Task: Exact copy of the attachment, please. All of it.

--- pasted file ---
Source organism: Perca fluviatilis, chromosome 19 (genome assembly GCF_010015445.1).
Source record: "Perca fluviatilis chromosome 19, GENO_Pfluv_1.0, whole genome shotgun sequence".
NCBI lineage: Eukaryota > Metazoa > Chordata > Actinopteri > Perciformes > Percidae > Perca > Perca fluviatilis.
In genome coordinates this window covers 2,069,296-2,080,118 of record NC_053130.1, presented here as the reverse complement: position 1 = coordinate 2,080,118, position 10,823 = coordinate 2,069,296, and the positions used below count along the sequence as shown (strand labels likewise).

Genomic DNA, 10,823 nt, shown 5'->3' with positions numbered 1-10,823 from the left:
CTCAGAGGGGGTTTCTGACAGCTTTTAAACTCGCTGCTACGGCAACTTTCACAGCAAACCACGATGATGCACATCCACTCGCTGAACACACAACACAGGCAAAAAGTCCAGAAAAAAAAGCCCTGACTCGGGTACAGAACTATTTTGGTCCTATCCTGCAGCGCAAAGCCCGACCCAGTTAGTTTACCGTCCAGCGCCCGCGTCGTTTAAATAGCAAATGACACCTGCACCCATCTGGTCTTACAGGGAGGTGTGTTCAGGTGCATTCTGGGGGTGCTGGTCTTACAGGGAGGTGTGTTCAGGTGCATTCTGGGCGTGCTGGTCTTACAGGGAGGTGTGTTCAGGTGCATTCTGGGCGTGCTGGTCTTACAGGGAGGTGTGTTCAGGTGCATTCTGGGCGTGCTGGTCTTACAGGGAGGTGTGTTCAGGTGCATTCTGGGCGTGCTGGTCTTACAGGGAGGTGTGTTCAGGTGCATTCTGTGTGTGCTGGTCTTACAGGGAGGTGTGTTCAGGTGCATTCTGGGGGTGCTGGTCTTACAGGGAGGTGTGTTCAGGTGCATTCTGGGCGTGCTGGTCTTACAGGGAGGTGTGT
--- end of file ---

Source organism: Perca fluviatilis, chromosome 19 (genome assembly GCF_010015445.1).
Source record: "Perca fluviatilis chromosome 19, GENO_Pfluv_1.0, whole genome shotgun sequence".
NCBI lineage: Eukaryota > Metazoa > Chordata > Actinopteri > Perciformes > Percidae > Perca > Perca fluviatilis.
In genome coordinates this window covers 2,069,296-2,080,118 of record NC_053130.1, presented here as the reverse complement: position 1 = coordinate 2,080,118, position 10,823 = coordinate 2,069,296, and the positions used below count along the sequence as shown (strand labels likewise).

Genomic DNA, 10,823 nt, shown 5'->3' with positions numbered 1-10,823 from the left:
CTCAGAGGGGGTTTCTGACAGCTTTTAAACTCGCTGCTACGGCAACTTTCACAGCAAACCACGATGATGCACATCCACTCGCTGAACACACAACACAGGCAAAAAGTCCAGAAAAAAAAGCCCTGACTCGGGTACAGAACTATTTTGGTCCTATCCTGCAGCGCAAAGCCCGACCCAGTTAGTTTACCGTCCAGCGCCCGCGTCGTTTAAATAGCAAATGACACCTGCACCCATCTGGTCTTACAGGGAGGTGTGTTCAGGTGCATTCTGGGGGTGCTGGTCTTACAGGGAGGTGTGTTCAGGTGCATTCTGGGCGTGCTGGTCTTACAGGGAGGTGTGTTCAGGTGCATTCTGGGCGTGCTGGTCTTACAGGGAGGTGTGTTCAGGTGCATTCTGGGCGTGCTGGTCTTACAGGGAGGTGTGTTCAGGTGCATTCTGGGCGTGCTGGTCTTACAGGGAGGTGTGTTCAGGTGCATTCTGTGTGTGCTGGTCTTACAGGGAGGTGTGTTCAGGTGCATTCTGGGGGTGCTGGTCTTACAGGGAGGTGTGTTCAGGTGCATTCTGGGCGTGCTGGTCTTACAGGGAGGTGTGT